Away on the continent when the monarchy was restored in 1660, Sidney would not lay eyes on native soil again until 1677, when he secured a royal mulligan that also spared him the fruits of various plots he had cogitated while in exile to re-depose the Stuarts with the aid of France or the Netherlands. But he returned as one of the leading men of a Whig faction that increasingly courted the ire of the crown and from whose machinations the arch-republican was in no way dissuaded.

Sidney’s prosecution as a party to the Rye House Plot to murder King Charles II helped to earn the new Lord Chief Justice George Jeffreys his reputation as a notorious hanging judge: promoted to the post weeks earlier as a reward for his prosecution of Sidney’s alleged conspirator Lord Russell, Jeffreys stacked the trial against the defendant leading Sidney to issue from the scaffold a lengthy disquisition on the iniquities of the court. (Notably, Jeffreys circumvented a standard requiring two witnesses to prove treason by ruling that Jeffreys’ own writings made their author a “second witness”.)

Algernon Sidney is the namesake, along with English parliamentarian John Hampden, of Virginia’s Hampden-Sydney College, reflecting Sidney’s importance to the next century’s American revolutionaries. Archive.org has a lengthy public domain compendium (including his discourses on government), The Works of Algernon Sydney.

* Locke had no appetite for the noble martyrdom act pulled by the likes of Sidney and Lord Russell. He fled to the Netherlands during the Rye House Plot crackdown, only returning to England with the Glorious Revolution.

** For example:

Honour and riches are justly heaped upon the heads of those who rightly perform their duty [of tyrannicide], because the difficulty as well as the excellency of the work is great. It requires courage, experience, industry, fidelity, and wisdom. “The good shepherd,” says our Saviour, “lays down his life for his sheep.” The hireling, who flies in time of danger, is represented under an ill character; but he that sets himself to destroy his flock, is a wolf. His authority is incompatible with their subsistence. And whoever disapproves tumults, seditions, or war, by which he may be removed from it, if gentler means are ineffectual, subverts the foundation of all law, exalts the fury of one man to the destruction of a nation, and giving an irresistible power to the most abominable iniquity, exposes all that are good to be destroyed, and virtue to be utterly extinguished.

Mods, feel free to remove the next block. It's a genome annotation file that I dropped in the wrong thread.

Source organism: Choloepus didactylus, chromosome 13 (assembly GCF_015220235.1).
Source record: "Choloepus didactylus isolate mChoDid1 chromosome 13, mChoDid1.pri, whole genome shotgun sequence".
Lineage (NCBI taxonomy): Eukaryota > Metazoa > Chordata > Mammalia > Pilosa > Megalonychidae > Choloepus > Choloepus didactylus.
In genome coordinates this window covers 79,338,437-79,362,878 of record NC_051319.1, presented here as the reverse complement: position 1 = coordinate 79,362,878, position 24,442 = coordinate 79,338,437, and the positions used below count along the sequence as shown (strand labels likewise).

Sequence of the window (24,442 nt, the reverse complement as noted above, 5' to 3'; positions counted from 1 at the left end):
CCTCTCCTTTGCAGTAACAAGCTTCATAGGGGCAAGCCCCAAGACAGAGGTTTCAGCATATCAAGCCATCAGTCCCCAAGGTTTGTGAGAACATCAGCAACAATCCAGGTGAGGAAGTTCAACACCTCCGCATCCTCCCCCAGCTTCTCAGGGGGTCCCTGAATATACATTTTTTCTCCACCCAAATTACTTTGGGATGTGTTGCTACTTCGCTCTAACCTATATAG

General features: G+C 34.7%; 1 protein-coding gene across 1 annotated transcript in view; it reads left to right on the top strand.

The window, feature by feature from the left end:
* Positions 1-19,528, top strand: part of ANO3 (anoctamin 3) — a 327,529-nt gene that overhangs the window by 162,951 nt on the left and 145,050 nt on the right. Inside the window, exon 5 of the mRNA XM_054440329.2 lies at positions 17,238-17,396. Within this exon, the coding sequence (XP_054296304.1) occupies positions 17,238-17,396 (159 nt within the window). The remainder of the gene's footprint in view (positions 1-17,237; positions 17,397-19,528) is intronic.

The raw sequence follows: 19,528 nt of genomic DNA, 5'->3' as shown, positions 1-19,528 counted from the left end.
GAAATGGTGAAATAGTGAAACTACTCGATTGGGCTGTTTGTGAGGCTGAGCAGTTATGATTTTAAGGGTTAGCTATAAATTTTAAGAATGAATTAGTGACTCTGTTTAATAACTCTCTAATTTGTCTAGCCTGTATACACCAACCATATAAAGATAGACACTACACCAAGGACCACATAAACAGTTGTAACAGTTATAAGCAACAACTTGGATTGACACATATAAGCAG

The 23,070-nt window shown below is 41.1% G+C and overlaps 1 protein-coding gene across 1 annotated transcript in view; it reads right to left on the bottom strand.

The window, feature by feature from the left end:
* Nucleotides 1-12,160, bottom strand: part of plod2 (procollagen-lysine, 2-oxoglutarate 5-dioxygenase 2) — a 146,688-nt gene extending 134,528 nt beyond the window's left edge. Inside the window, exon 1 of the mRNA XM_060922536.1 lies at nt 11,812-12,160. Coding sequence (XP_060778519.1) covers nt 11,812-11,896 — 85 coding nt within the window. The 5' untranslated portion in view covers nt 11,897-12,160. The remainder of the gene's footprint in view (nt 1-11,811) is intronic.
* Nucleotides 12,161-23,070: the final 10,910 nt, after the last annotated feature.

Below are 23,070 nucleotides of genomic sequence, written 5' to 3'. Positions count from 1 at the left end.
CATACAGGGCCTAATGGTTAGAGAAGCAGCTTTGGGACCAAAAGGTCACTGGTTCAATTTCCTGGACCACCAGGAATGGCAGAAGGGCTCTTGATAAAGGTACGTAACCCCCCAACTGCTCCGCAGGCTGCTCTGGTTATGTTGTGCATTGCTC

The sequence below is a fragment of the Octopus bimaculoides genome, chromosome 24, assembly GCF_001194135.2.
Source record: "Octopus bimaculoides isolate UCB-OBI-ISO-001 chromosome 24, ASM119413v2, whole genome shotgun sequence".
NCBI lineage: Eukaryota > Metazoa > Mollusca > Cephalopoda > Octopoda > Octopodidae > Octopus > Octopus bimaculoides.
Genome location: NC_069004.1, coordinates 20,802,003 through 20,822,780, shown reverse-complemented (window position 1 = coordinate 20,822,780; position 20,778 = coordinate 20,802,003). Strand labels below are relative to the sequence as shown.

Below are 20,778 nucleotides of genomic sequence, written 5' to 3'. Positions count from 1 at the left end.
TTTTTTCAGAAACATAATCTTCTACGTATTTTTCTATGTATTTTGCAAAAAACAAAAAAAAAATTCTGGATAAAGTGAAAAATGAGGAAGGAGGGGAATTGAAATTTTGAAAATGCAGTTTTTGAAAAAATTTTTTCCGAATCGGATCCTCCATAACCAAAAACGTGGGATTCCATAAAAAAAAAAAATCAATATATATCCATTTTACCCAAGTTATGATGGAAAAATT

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Entry Filed under: 17th Century,Beheaded,Capital Punishment,Death Penalty,England,Execution,Famous,History,Intellectuals,Martyrs,Notable for their Victims,Politicians,Public Executions,Revolutionaries,Treason

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1678: Edward Colman, Popish Plot victim

Add comment December 3rd, 2016 Headsman

On this date in 1678, Catholic courtier Edward Col(e)man was hanged, drawn and quartered at Tyburn — the second victim of Titus Oates’s “Popish Plot” concotion.

Colman was a Catholic convert whose zeal for the old faith led him into a variety of treacherous intrigues with the French court — although Colman’s eager and fruitless offices more annoyed than profited his allies.

His behavior was sufficiently indiscreet that fabulist Titus Oates had Colman queued up by name* as a Catholic plotter in the first round of 1678 Catholic terrorism allegations that would roil the realm for the next three years.

That indiscretion was very real, however, and extended to a careless presumption of his own safety. He seems to have been tipped to his danger by the judge who first took Oates’s evidence, a friend named Sir Edmund Godfrey, but he failed to use this advance intelligence to destroy his own correspondence. Godfrey in his own turn went on to a starring role in the Popish Plot debacle when he turned up murdered in October of 1678, a crime whose immediate attribution to the Catholic conspiracy that Oates had unfolded for him sent England clear round the bend.**

Colman’s case had already begun and half-fizzled by that point but with the apparent assassination of the judge a cry for his own blood now shook Parliament — “Colman’s letters!” alluding to that correspondence he surely wished he had burned: its volumes unfolded intelligence leaks, offers to exert French influence in the government even so far as dissolving Parliament, and applications for King Louis’s gold.